Truth: Who actually reads the permissions for every app before agreeing to them?
Turns out that, unlike every other entity that collects your health information and makes you read privacy policies ad nauseum, apps do not generally have to abide by federal health privacy laws. And many health apps are taking advantage of that to share sensitive health information with advertisers and other third parties, according to a new study in The Journal of the American Medical Association.
“It’s very troubling.” says lead author and lawyer Sarah Blenner, a project manager at the UCLA Fielding School of Public Health.
Blenner led the project when she was at the Illinois Institute of Technology’s Chicago-Kent College of Law, and focused on diabetes apps because diabetes and consumer privacy were the two major areas of concern for her team.
The researchers found even the apps that had privacy policies didn’t do much to safeguard privacy. Eighty percent of the privacy policies authorized the app to collect sensitive health information, and nearly half the policies authorized the app to share personal health data with third parties.
To find out whether the apps actually shared all this information, Blenner and her colleagues conducted a sort of covert op.
After they examined permissions and privacy policies for all 211 diabetes apps available on Android over a period of six months, researchers chose a random subset of 65 apps they monitored surreptitiously to find how they used people’s personal health information.
More than 75 percent of the apps in the subset — both those with privacy policies and those without — routinely collected and shared the sensitive health data, such as blood glucose and insulin levels. Once the app shared the information, Blenner and her colleagues couldn’t follow where it went next, but she says at that point, it could continue to be shared and sold multiple times.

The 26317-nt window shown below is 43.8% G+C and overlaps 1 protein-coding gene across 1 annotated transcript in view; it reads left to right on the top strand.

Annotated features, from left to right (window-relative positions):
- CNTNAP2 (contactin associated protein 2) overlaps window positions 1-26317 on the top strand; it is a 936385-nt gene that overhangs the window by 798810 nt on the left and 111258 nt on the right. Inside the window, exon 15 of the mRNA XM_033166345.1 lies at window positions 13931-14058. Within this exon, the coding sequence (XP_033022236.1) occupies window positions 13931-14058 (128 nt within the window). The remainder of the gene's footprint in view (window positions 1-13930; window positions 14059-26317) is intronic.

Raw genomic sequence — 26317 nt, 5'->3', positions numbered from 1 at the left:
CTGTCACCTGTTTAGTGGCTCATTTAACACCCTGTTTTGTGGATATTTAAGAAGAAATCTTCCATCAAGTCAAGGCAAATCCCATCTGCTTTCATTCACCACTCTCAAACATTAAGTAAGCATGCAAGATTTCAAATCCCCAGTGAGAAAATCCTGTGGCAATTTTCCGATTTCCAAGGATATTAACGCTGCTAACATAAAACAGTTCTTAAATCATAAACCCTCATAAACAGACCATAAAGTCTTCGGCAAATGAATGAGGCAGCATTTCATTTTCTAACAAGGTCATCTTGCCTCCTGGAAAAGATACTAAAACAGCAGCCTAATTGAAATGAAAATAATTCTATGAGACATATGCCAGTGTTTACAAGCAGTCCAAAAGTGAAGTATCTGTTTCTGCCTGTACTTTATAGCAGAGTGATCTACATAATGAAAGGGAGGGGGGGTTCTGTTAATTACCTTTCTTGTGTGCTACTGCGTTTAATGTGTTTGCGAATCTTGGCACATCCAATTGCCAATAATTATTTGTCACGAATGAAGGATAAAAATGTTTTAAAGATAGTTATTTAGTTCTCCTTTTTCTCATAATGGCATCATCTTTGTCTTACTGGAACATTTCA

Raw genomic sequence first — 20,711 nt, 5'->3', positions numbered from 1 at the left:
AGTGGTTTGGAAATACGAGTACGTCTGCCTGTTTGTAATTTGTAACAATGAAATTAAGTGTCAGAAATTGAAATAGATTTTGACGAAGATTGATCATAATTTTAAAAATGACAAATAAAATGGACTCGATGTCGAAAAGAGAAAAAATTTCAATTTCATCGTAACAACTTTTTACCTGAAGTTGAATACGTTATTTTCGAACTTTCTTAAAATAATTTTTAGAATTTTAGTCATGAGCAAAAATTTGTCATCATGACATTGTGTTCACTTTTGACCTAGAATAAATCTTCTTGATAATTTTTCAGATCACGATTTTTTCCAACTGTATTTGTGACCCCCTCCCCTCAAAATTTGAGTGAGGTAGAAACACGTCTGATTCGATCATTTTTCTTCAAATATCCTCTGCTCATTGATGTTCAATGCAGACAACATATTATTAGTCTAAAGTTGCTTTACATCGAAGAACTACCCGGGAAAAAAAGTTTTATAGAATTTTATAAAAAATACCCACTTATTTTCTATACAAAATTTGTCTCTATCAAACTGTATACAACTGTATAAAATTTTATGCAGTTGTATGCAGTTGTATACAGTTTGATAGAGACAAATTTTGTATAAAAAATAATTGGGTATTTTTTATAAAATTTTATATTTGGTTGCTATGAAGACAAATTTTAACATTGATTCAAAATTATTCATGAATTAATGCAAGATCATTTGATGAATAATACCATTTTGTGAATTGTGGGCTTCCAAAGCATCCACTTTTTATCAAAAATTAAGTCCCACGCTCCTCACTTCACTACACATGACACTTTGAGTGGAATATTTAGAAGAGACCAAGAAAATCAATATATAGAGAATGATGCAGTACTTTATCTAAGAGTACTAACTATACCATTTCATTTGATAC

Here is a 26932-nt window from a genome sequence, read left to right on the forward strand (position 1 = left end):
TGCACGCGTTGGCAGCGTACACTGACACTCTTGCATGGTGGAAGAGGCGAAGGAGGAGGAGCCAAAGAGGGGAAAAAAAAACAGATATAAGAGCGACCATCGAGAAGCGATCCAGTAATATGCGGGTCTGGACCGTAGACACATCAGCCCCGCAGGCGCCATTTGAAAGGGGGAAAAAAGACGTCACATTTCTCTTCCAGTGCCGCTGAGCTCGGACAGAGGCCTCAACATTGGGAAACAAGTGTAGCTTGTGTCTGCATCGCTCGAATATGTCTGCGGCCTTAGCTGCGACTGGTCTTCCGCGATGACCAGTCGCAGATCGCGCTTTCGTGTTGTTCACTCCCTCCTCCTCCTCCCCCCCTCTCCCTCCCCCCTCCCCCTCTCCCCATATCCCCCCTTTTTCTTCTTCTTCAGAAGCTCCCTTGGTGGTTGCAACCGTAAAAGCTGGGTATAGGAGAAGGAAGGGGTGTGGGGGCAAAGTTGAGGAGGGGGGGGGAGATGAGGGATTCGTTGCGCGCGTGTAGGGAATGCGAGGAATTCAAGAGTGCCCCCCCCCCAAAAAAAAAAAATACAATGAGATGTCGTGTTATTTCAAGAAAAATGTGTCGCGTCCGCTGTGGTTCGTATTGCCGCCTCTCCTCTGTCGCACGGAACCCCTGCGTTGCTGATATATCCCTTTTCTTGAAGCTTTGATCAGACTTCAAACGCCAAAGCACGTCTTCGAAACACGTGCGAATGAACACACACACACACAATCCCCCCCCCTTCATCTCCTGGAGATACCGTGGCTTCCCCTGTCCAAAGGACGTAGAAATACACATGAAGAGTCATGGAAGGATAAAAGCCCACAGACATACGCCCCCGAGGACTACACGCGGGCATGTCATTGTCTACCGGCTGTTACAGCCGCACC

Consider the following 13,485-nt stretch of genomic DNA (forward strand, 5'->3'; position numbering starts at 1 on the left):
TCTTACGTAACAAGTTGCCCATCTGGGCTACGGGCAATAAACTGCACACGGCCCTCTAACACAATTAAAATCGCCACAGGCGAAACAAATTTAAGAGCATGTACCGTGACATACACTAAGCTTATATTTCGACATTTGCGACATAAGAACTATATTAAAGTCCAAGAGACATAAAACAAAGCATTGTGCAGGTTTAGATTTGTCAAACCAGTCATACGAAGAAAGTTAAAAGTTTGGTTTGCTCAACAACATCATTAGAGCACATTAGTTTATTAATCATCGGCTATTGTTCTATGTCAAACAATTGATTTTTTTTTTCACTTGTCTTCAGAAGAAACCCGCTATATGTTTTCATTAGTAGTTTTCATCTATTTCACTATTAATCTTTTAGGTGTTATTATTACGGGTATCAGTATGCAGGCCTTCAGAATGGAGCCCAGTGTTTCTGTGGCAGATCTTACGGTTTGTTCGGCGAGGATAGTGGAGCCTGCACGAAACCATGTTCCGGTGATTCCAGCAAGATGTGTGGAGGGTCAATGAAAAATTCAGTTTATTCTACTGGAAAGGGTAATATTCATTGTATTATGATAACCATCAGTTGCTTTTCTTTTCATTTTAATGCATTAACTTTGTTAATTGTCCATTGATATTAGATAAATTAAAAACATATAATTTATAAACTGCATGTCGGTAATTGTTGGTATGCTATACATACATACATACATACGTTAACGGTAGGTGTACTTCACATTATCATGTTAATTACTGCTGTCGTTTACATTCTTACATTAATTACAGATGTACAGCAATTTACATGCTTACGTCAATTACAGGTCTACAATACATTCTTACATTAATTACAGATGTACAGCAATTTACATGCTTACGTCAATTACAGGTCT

Further, the apps could have been sweeping up wide swaths of personal information, depending on what the user was tracking: food and exercise, perhaps, or useful websites and doctors.
“All of that can be shared or leaked with third parties,” Blenner says. “Once your health information gets leaked, anyone can access it and you no longer have control.”
Equally startling was the range of activities the apps were authorized to conduct inside the user’s phone. These activities were embedded in the permissions users have to agree to in order to download the app. Of the 211 apps, 64 precent were authorized to modify or delete any of the content stored on your phone.
And a creepy fraction of the apps — 11 percent or less — were authorized to turn on your phone’s camera and take pictures and videos, call and modify your contacts, read or write your call log, and record your phone calls. One of the apps using these creepy permissions sounds otherwise bland; Blenner says it offered recipes as its only content.
While the study looked at a limited subset of health apps, it points to glaring deficiencies in privacy law and troubling practices that any health app can legally participate in.
As the study summed it up, health professionals should consider privacy implications before they recommend a health app, and patients cannot generally assume their health information is private once they enter it into an app.
In other words, while your doctors and other health professionals are generating reams of paperwork to protect your sensitive health information, that same information on your phone could be streaming off to who knows where.